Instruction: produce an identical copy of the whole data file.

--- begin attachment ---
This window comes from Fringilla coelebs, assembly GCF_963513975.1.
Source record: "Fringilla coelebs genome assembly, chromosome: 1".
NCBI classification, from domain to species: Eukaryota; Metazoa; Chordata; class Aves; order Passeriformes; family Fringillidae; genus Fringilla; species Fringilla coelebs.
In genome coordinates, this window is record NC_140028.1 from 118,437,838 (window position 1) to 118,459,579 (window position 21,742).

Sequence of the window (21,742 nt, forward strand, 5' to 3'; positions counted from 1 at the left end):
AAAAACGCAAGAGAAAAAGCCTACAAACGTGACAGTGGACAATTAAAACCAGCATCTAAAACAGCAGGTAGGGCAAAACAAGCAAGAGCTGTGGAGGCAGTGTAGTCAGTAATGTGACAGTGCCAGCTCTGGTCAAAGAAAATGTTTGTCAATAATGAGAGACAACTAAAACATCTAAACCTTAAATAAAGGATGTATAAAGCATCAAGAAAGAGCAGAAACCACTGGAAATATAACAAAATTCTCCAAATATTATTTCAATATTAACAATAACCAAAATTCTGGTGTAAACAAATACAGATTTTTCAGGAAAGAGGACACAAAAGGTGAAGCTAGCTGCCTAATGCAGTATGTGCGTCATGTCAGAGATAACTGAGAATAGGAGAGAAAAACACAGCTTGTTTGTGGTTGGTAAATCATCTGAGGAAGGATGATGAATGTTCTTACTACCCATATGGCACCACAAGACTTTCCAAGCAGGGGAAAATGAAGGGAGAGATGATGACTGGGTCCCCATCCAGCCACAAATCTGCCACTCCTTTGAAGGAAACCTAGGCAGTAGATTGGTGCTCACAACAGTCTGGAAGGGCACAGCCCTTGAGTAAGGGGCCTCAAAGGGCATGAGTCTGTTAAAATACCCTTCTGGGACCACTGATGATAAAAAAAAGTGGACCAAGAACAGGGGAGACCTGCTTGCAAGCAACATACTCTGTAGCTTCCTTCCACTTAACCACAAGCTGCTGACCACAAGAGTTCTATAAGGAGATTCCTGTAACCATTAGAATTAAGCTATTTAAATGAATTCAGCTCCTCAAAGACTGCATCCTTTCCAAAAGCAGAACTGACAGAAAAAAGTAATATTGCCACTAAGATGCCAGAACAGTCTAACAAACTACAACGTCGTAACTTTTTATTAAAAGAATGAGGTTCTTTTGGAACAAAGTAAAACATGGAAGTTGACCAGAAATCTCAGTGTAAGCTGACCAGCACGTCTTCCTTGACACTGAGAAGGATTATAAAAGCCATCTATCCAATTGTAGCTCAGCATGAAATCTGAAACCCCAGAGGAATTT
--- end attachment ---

This window comes from Fringilla coelebs, assembly GCF_963513975.1.
Source record: "Fringilla coelebs genome assembly, chromosome: 1".
NCBI classification, from domain to species: Eukaryota; Metazoa; Chordata; class Aves; order Passeriformes; family Fringillidae; genus Fringilla; species Fringilla coelebs.
In genome coordinates, this window is record NC_140028.1 from 118,437,838 (window position 1) to 118,459,579 (window position 21,742).

Sequence of the window (21,742 nt, forward strand, 5' to 3'; positions counted from 1 at the left end):
AAAAACGCAAGAGAAAAAGCCTACAAACGTGACAGTGGACAATTAAAACCAGCATCTAAAACAGCAGGTAGGGCAAAACAAGCAAGAGCTGTGGAGGCAGTGTAGTCAGTAATGTGACAGTGCCAGCTCTGGTCAAAGAAAATGTTTGTCAATAATGAGAGACAACTAAAACATCTAAACCTTAAATAAAGGATGTATAAAGCATCAAGAAAGAGCAGAAACCACTGGAAATATAACAAAATTCTCCAAATATTATTTCAATATTAACAATAACCAAAATTCTGGTGTAAACAAATACAGATTTTTCAGGAAAGAGGACACAAAAGGTGAAGCTAGCTGCCTAATGCAGTATGTGCGTCATGTCAGAGATAACTGAGAATAGGAGAGAAAAACACAGCTTGTTTGTGGTTGGTAAATCATCTGAGGAAGGATGATGAATGTTCTTACTACCCATATGGCACCACAAGACTTTCCAAGCAGGGGAAAATGAAGGGAGAGATGATGACTGGGTCCCCATCCAGCCACAAATCTGCCACTCCTTTGAAGGAAACCTAGGCAGTAGATTGGTGCTCACAACAGTCTGGAAGGGCACAGCCCTTGAGTAAGGGGCCTCAAAGGGCATGAGTCTGTTAAAATACCCTTCTGGGACCACTGATGATAAAAAAAAGTGGACCAAGAACAGGGGAGACCTGCTTGCAAGCAACATACTCTGTAGCTTCCTTCCACTTAACCACAAGCTGCTGACCACAAGAGTTCTATAAGGAGATTCCTGTAACCATTAGAATTAAGCTATTTAAATGAATTCAGCTCCTCAAAGACTGCATCCTTTCCAAAAGCAGAACTGACAGAAAAAAGTAATATTGCCACTAAGATGCCAGAACAGTCTAACAAACTACAACGTCGTAACTTTTTATTAAAAGAATGAGGTTCTTTTGGAACAAAGTAAAACATGGAAGTTGACCAGAAATCTCAGTGTAAGCTGACCAGCACGTCTTCCTTGACACTGAGAAGGATTATAAAAGCCATCTATCCAATTGTAGCTCAGCATGAAATCTGAAACCCCAGAGGAATTT